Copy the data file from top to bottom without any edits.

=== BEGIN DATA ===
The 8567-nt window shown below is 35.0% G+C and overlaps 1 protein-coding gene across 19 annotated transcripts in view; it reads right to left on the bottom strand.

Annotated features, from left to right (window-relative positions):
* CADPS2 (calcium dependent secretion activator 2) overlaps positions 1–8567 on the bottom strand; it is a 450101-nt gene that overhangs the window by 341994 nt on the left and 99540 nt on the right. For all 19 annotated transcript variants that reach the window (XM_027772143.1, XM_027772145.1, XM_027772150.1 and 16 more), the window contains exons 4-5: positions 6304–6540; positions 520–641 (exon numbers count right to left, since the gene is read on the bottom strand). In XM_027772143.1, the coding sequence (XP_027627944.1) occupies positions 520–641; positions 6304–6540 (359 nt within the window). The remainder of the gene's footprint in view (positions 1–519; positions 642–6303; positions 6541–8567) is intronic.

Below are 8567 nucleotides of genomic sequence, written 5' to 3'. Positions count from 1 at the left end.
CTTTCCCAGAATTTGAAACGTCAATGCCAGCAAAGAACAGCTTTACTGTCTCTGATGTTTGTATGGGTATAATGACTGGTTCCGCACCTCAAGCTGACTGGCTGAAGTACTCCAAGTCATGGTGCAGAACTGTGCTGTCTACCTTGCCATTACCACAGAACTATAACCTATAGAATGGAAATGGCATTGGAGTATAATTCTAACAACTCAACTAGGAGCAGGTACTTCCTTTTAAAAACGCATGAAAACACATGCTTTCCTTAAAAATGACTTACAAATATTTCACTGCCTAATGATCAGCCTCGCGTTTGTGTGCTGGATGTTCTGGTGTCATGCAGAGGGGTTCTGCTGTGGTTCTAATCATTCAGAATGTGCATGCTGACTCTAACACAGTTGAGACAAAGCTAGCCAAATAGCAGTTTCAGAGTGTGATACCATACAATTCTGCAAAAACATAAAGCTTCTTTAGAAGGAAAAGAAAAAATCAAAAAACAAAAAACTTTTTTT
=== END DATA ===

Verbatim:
The 8567-nt window shown below is 35.0% G+C and overlaps 1 protein-coding gene across 19 annotated transcripts in view; it reads right to left on the bottom strand.

Annotated features, from left to right (window-relative positions):
* CADPS2 (calcium dependent secretion activator 2) overlaps positions 1–8567 on the bottom strand; it is a 450101-nt gene that overhangs the window by 341994 nt on the left and 99540 nt on the right. For all 19 annotated transcript variants that reach the window (XM_027772143.1, XM_027772145.1, XM_027772150.1 and 16 more), the window contains exons 4-5: positions 6304–6540; positions 520–641 (exon numbers count right to left, since the gene is read on the bottom strand). In XM_027772143.1, the coding sequence (XP_027627944.1) occupies positions 520–641; positions 6304–6540 (359 nt within the window). The remainder of the gene's footprint in view (positions 1–519; positions 642–6303; positions 6541–8567) is intronic.

Below are 8567 nucleotides of genomic sequence, written 5' to 3'. Positions count from 1 at the left end.
CTTTCCCAGAATTTGAAACGTCAATGCCAGCAAAGAACAGCTTTACTGTCTCTGATGTTTGTATGGGTATAATGACTGGTTCCGCACCTCAAGCTGACTGGCTGAAGTACTCCAAGTCATGGTGCAGAACTGTGCTGTCTACCTTGCCATTACCACAGAACTATAACCTATAGAATGGAAATGGCATTGGAGTATAATTCTAACAACTCAACTAGGAGCAGGTACTTCCTTTTAAAAACGCATGAAAACACATGCTTTCCTTAAAAATGACTTACAAATATTTCACTGCCTAATGATCAGCCTCGCGTTTGTGTGCTGGATGTTCTGGTGTCATGCAGAGGGGTTCTGCTGTGGTTCTAATCATTCAGAATGTGCATGCTGACTCTAACACAGTTGAGACAAAGCTAGCCAAATAGCAGTTTCAGAGTGTGATACCATACAATTCTGCAAAAACATAAAGCTTCTTTAGAAGGAAAAGAAAAAATCAAAAAACAAAAAACTTTTTTT